The Group Rep’s A Streetcar Named Desire will knock you off the tracks to nowhere and send you careening into a New Orleans den crackling with sexual energy. Kudos to Director L. FLINT ESQUERRA and his superb cast.
If you’ve never seen the play before, the Rep’s performance will show why Streetcar remains an eternal classic. If you have seen the play, maybe the movie version featuring Marlon Brando’s iconic performance, see it again at the Lonny Chapman Theatre. You’ll discover that a new generation of actors can summon the primordial powers that lurk behind ordinary life.
The set up: In post-WWII New Orleans, Blanche DuBois (DIEDRA CELESTE MIRANDA) visits her younger sister Stella (ANYA PROFUMO) and brother-in-law Stanley Kowalski (DANIEL KAEMON.)
Have you ever had a relative (or two) who moved in with you “just until they got back on their feet?” Then you know that the conflicts that can be pushed aside during the annual holiday gathering (if no one gets too plastered, that is) are not so easily ignored during longer visits.
In Streetcar, the summer is steamy, and the Kowalski’s cramped apartment is a pressure cooker without a relief valve.
Blanche, in her salad days a commanding and seductive beauty, is now becoming wilted lettuce. Not a good situation for a woman in financial freefall, thanks to personal misfortune and feckless male relatives. Kitten Stella and tiger Stanley are wild about each other, in spite of Stanley’s explosive temper and errant fists. Stanley is not wild about Blanche, and openly scorns her aristocratic airs. Meanwhile, sad sack “nice guy” Mitch (KENT BUTLER) is trying to fumble his way into the sack with Blanche, “trying” being the operative word here.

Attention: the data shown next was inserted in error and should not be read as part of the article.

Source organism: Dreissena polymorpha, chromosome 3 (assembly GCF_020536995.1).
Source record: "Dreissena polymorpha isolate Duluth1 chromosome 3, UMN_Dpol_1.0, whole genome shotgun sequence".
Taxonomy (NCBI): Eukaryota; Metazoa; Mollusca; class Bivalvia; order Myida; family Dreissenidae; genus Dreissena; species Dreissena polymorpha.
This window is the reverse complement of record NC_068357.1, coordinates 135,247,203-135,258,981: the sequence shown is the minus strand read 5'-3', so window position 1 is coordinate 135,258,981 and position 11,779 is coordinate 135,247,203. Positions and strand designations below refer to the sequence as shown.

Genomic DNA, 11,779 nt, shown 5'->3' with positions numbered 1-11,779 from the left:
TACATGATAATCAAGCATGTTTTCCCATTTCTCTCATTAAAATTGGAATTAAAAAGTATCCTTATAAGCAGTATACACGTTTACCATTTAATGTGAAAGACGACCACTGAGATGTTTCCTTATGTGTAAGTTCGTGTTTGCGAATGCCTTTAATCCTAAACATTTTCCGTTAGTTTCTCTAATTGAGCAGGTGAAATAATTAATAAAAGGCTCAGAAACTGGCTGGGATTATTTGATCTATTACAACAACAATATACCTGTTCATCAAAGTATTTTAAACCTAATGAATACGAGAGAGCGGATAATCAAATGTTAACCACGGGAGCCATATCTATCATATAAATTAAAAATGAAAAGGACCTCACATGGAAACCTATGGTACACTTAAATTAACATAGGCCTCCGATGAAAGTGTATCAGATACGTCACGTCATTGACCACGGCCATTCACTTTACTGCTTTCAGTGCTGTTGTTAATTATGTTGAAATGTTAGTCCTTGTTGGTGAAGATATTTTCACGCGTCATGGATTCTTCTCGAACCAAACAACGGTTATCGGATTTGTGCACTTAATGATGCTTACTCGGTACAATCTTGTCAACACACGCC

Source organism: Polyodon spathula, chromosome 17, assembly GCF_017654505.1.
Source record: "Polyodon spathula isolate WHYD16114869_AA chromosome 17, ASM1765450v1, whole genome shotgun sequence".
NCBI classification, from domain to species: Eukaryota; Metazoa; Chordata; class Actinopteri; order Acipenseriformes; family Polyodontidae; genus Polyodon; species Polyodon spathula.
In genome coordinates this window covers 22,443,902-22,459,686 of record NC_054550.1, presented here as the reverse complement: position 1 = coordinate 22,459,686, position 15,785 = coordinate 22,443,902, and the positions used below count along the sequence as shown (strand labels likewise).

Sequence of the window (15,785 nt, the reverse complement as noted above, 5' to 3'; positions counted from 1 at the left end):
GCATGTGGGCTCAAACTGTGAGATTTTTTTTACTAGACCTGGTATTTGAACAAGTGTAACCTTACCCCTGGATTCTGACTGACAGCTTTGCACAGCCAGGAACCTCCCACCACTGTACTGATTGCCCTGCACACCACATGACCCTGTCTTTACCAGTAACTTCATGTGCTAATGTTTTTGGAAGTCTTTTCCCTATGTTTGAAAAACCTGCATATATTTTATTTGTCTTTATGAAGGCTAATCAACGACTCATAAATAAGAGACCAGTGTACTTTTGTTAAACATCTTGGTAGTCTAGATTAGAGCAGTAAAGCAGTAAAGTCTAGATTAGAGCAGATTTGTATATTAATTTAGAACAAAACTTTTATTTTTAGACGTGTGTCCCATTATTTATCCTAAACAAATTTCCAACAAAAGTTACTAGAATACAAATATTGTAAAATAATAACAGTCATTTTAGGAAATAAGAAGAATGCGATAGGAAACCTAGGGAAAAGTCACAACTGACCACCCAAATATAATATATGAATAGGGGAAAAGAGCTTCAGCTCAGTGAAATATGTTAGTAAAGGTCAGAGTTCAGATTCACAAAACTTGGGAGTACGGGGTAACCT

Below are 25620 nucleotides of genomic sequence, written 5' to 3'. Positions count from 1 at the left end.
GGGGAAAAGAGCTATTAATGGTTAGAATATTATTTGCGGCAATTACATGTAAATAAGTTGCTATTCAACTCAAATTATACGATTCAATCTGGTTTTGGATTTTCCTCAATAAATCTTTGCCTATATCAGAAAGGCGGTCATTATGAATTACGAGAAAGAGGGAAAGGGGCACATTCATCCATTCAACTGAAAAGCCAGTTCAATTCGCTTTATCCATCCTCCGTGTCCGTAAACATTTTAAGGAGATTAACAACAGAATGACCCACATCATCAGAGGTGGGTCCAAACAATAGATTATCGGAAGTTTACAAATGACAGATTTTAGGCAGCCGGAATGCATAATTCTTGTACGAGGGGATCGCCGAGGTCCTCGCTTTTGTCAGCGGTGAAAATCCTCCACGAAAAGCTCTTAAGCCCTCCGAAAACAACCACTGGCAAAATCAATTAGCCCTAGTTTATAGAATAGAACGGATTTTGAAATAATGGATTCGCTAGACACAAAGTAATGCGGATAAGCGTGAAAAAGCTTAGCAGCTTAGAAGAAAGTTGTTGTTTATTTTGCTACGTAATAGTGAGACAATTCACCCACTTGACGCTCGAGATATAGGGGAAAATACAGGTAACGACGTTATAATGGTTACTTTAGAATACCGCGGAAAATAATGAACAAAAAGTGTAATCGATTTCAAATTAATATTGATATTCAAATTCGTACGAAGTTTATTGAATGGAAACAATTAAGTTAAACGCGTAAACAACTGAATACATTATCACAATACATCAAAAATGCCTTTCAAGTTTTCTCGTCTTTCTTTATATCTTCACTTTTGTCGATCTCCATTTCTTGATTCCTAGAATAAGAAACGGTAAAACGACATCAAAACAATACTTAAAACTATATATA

The program flyer rightly notes that Tennessee William’s Streetcar “is considered one of the most remarkable plays of our time.” And it’s rightly inspired any number of scholarly books, PhD dissertations and undergraduate essays. For me, it boils down to this: men have to learn to be men, neither wimps nor brutes. When they fail at this, sooner or later they drive the women around them nuts.
I think Tennessee Williams did tuck in a more hopeful vision of man-woman relations. Husband Steve (J. KENT INASY) and wife Eunice (LAURA COKER & LizAnne KEIGLEY) give us a wonderfully realized vision of passionate married love that rises above human foibles while staying perfectly aware of them. It is perhaps no accident that they are a generation older than Stanley and Stella. Their sexual wisdom is not easily won or quickly attained.
And perhaps that’s why Blanche is rude to Eunice when they first meet, in spite of Eunice’s friendly overtures. Eunice’s looks may be fading along with Blanche’s, but unlike Blanche, a butterfly is stirring within the wrinkling cocoon.
A Streetcar Named Desire continues through September 7. Fridays and Saturdays at 8 p.m.; Sunday Matinees at 2 p.m. Running time is 2 hours, 45 minutes, plus one intermission. Go to Lonny Chapman Theatre, 10900 Burbank Blvd., North Hollywood, 91601. Regular admission, $25; seniors or students, $20 and groups of 10 or more, $15. For tickets or information, please visit www.thegrouprep.com or call (818) 763-5990.